Friday, August 8, 2008

Will The Committe Call This A Recession?

Brad DeLong posts this note from a "very well-informed correspondent":

Sorry to bug you again, but... The Business Cycle Dating Committee has a real problem. A recession has always involved a substantial decline in real economic activity. The committee has always used monthly indicated so as to designate peak and trough months, and because quarterly GDP gets revised so much so frequently. At the Stanford workshop, I asked Bob Hall if the committee would call a recession without a decline in GDP, and he said, "Of course not." This is a serious slowdown but I don't think it's a recession.
We agree. We are not currently in a recession. The problems in the economy, though severe, have been limited, for the most part, to the housing sector and the related finance sector. Despite a recent slowdown in money growth, over the last two years the Fed has pumped too much money into the system for the overall economy to go into recession.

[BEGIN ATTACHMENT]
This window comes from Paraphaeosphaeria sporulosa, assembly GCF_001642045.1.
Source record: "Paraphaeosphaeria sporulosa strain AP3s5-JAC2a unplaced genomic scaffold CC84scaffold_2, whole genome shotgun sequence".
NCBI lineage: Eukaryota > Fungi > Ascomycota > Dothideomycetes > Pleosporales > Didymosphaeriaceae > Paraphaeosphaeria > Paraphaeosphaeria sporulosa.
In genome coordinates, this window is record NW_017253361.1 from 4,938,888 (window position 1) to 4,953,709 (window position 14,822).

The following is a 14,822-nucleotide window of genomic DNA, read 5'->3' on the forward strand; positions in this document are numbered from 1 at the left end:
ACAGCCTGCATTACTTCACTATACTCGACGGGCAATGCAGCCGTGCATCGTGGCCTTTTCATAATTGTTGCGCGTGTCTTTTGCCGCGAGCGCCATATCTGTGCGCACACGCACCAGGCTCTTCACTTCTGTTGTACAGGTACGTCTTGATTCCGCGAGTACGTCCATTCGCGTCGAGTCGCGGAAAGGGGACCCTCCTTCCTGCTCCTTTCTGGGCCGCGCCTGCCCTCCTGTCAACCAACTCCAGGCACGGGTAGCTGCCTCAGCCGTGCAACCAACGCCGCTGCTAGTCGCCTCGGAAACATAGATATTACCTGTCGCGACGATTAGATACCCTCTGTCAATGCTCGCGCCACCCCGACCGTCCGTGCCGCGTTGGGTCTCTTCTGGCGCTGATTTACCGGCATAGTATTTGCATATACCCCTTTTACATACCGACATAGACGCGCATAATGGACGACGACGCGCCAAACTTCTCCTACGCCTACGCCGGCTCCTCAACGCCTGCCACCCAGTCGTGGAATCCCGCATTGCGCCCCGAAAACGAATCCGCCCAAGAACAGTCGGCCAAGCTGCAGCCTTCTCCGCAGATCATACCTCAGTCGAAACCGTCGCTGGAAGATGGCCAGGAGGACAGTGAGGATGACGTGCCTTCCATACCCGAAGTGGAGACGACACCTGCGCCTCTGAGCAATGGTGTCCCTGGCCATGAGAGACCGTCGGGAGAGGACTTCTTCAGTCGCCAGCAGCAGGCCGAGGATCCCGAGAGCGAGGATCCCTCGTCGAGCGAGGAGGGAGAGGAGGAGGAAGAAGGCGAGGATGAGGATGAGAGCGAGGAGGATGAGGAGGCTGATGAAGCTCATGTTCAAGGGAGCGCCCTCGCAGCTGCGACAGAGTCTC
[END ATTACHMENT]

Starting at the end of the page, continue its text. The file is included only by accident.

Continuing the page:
What happens from here is another story and completely dependent on Fed monetary policy. Are Fed members, now, money inflators, as they have been over the last decade, or are they the no growth money supply operators that we have seen over the last three months?

Of course, a fast growth money supply posture will strengthen the economy's current overall distorted structure, but also bring about accelerated inflation. Slow money growth will plunge the economy o a full-fledged recession.

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